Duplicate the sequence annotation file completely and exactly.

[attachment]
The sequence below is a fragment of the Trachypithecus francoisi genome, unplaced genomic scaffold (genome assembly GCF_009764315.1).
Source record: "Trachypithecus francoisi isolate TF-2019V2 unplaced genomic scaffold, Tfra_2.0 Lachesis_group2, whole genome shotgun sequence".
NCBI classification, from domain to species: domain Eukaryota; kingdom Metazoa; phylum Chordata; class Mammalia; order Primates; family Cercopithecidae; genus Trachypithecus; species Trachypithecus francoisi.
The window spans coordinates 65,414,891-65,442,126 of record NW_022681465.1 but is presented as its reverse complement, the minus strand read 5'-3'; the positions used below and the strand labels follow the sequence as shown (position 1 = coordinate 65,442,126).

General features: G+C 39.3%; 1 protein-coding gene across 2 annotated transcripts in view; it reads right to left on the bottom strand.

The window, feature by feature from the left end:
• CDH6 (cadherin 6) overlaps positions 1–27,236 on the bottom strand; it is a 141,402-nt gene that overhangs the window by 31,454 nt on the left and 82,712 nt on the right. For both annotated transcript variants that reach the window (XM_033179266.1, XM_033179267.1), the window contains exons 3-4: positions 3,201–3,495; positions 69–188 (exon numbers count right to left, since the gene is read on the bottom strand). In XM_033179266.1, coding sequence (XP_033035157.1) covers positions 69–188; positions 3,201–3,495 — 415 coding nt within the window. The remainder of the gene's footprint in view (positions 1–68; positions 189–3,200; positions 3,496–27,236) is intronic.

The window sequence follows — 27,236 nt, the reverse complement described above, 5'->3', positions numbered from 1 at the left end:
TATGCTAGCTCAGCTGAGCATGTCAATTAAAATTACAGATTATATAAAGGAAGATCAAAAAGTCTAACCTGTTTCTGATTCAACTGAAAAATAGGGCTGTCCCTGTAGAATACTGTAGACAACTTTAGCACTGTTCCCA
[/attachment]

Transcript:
The sequence below is a fragment of the Trachypithecus francoisi genome, unplaced genomic scaffold (genome assembly GCF_009764315.1).
Source record: "Trachypithecus francoisi isolate TF-2019V2 unplaced genomic scaffold, Tfra_2.0 Lachesis_group2, whole genome shotgun sequence".
NCBI classification, from domain to species: domain Eukaryota; kingdom Metazoa; phylum Chordata; class Mammalia; order Primates; family Cercopithecidae; genus Trachypithecus; species Trachypithecus francoisi.
The window spans coordinates 65,414,891-65,442,126 of record NW_022681465.1 but is presented as its reverse complement, the minus strand read 5'-3'; the positions used below and the strand labels follow the sequence as shown (position 1 = coordinate 65,442,126).

General features: G+C 39.3%; 1 protein-coding gene across 2 annotated transcripts in view; it reads right to left on the bottom strand.

The window, feature by feature from the left end:
• CDH6 (cadherin 6) overlaps positions 1–27,236 on the bottom strand; it is a 141,402-nt gene that overhangs the window by 31,454 nt on the left and 82,712 nt on the right. For both annotated transcript variants that reach the window (XM_033179266.1, XM_033179267.1), the window contains exons 3-4: positions 3,201–3,495; positions 69–188 (exon numbers count right to left, since the gene is read on the bottom strand). In XM_033179266.1, coding sequence (XP_033035157.1) covers positions 69–188; positions 3,201–3,495 — 415 coding nt within the window. The remainder of the gene's footprint in view (positions 1–68; positions 189–3,200; positions 3,496–27,236) is intronic.

The window sequence follows — 27,236 nt, the reverse complement described above, 5'->3', positions numbered from 1 at the left end:
TATGCTAGCTCAGCTGAGCATGTCAATTAAAATTACAGATTATATAAAGGAAGATCAAAAAGTCTAACCTGTTTCTGATTCAACTGAAAAATAGGGCTGTCCCTGTAGAATACTGTAGACAACTTTAGCACTGTTCCCA